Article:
Restricting Reality; Parents Watching News on Television May Be Giving Their Children an Education in Subjects That Would Be Rated R in Theaters. (Media)

Article excerpt

For children, news can be a frightening thing, and with cable TV's 24-hour channels and the Internet, they are exposed to more of it than ever before. "I think we should let children know what is going on in the world but shield them from TV," says Joanne Cantor, professor emerita of communications at the University of Wisconsin.

Images on television can be much more upsetting than in the newspaper, says Cantor, author of Mommy, I'm Scared: How TV and Movies Frighten Children and What We Can Do to Protect Them. "TV news seeks viewers. To do that, it has to be dramatic and compelling, so producers are going to pick a higher rate of sensational news."

Sensational or not, there is plenty of bad news these days. There also are plenty of televisions--65 percent of American children have one in their rooms, according to the American Academy of Pediatrics. Those televisions are on more than ever, too. John Murray, a professor of developmental psychology at Kansas State University, has spent 30 years studying TV violence and children. He says the typical American household has a television turned on seven hours a day.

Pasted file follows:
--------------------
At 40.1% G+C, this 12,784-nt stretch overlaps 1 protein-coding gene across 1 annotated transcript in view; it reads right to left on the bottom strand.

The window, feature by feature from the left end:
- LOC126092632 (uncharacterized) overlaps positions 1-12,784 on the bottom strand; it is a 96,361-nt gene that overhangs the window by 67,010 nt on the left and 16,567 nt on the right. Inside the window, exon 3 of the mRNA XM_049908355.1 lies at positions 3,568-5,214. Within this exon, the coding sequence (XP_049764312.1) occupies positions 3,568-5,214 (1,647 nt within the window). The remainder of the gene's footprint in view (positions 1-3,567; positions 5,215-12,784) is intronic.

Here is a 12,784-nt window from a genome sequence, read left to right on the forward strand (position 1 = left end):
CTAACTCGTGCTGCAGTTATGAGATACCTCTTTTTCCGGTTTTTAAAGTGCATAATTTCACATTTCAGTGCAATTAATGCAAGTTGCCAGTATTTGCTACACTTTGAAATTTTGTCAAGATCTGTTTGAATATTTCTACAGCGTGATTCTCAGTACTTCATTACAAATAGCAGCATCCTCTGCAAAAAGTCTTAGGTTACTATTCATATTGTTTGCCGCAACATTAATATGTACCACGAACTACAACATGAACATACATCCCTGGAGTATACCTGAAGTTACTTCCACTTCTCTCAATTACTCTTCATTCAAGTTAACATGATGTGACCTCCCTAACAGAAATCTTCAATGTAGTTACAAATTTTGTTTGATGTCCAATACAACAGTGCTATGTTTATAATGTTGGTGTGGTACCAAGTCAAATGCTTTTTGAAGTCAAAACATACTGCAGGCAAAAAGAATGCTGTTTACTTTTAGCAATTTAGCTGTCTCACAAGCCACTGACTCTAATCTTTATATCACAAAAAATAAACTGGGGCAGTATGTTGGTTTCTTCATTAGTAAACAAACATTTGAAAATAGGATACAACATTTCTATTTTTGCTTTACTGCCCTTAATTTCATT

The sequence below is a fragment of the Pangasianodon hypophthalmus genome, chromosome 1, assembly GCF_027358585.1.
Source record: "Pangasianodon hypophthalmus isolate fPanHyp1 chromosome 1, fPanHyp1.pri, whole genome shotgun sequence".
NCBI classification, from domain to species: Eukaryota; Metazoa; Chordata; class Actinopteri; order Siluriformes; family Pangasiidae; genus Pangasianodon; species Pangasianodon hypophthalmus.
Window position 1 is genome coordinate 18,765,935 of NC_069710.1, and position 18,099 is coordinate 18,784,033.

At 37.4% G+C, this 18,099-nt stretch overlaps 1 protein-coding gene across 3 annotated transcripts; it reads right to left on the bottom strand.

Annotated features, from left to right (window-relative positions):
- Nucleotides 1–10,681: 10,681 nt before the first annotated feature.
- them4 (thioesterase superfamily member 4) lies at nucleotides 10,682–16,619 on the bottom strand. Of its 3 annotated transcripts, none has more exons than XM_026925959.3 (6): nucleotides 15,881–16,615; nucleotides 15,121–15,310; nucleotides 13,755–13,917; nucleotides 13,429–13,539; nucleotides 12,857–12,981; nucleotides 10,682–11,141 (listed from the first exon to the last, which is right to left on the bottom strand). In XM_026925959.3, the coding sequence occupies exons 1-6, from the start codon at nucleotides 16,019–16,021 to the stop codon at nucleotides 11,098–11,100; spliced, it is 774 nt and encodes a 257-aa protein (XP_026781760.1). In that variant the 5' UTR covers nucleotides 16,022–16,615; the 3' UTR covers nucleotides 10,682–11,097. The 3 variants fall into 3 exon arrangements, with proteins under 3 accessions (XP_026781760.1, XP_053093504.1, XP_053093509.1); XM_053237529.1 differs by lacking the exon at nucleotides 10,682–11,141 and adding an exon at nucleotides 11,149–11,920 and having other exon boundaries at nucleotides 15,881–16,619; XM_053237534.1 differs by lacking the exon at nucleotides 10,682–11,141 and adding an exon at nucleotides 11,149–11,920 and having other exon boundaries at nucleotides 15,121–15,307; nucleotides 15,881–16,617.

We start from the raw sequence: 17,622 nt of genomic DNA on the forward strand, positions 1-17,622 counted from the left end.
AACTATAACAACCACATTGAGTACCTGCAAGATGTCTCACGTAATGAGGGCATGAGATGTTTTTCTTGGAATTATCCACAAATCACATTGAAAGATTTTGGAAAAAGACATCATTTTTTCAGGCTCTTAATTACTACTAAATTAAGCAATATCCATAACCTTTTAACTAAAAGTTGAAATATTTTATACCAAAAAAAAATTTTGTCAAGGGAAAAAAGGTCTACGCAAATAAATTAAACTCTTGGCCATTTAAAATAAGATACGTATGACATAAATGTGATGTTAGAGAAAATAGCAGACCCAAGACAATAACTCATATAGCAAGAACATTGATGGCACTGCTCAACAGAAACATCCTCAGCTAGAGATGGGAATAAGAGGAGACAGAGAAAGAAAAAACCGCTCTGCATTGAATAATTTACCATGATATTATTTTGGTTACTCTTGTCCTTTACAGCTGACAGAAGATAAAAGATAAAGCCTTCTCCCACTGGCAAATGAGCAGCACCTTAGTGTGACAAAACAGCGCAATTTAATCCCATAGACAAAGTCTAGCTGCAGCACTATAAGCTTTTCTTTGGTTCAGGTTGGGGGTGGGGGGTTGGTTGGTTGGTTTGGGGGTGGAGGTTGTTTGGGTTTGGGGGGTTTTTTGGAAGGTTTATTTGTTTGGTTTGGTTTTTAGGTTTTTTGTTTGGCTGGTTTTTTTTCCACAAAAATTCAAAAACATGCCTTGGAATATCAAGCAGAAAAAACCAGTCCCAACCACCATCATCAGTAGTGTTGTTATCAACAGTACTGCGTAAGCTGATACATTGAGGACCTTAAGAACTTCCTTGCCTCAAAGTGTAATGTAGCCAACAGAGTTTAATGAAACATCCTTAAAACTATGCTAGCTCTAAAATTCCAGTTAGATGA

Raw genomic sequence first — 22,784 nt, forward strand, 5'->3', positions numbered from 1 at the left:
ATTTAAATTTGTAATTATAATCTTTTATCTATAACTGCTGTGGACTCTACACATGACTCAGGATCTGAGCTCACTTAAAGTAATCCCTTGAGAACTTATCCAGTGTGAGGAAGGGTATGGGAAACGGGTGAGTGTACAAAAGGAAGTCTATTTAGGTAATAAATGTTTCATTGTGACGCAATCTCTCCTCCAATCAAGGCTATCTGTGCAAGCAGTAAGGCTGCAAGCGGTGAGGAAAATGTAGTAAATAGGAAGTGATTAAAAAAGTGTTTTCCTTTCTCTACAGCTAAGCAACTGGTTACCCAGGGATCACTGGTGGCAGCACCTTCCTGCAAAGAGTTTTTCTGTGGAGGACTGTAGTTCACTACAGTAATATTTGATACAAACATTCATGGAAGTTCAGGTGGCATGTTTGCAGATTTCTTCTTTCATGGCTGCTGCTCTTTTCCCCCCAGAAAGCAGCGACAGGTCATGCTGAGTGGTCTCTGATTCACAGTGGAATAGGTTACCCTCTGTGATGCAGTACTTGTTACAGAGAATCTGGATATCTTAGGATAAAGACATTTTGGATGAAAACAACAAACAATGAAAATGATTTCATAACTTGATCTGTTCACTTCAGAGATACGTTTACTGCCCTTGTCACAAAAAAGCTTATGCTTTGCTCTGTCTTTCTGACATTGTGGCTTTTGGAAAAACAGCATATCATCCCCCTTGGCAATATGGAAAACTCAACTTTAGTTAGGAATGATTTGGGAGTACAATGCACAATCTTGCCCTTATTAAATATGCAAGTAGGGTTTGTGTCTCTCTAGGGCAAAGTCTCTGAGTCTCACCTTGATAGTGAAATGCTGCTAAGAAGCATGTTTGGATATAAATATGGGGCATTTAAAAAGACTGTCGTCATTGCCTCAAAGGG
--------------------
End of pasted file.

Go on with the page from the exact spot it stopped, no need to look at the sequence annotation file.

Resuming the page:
"Both the local and national news give children the sense that the world is a dangerous place," Murray says. "Children begin to think there is not much you can do. You are born, you get shot, then you die."

On the other hand, children who view crime-related violence on television can become desensitized. It doesn't matter whether the violence is in a movie or on the 6 p.m. news report. "There are three effects of viewing TV violence," says Murray. "Children may become less sensitive to the pain and suffering of others. They may be more fearful of the world around them. Or they may be more likely to behave in aggressive or harmful ways toward others."

Monitoring or avoiding televisions and finding other sources for news are two ways parents can control the amount of scary imagery that gets into the house, says Miriam Baron, professor of pediatrics at Loyola University of Chicago. "There are some age-appropriate things parents can do without totally shielding their children," says Baron, chairwoman of the American Academy of Pediatrics' Public Education Committee. "To hear about some of the events in the world thirdhand can be just as scary." She advises parents to consider a child's developmental level if the television is going to be tuned to news. "I wouldn't let a 4-year-old watch it all," she says, "but at age 8 or 9, I would watch news with them and explain things."

Cantor agrees. "Really, children don't get anything valuable from watching the news until they are about 12," she says. "They are better off learning the news from their parents or by reading news magazines aimed at children. …


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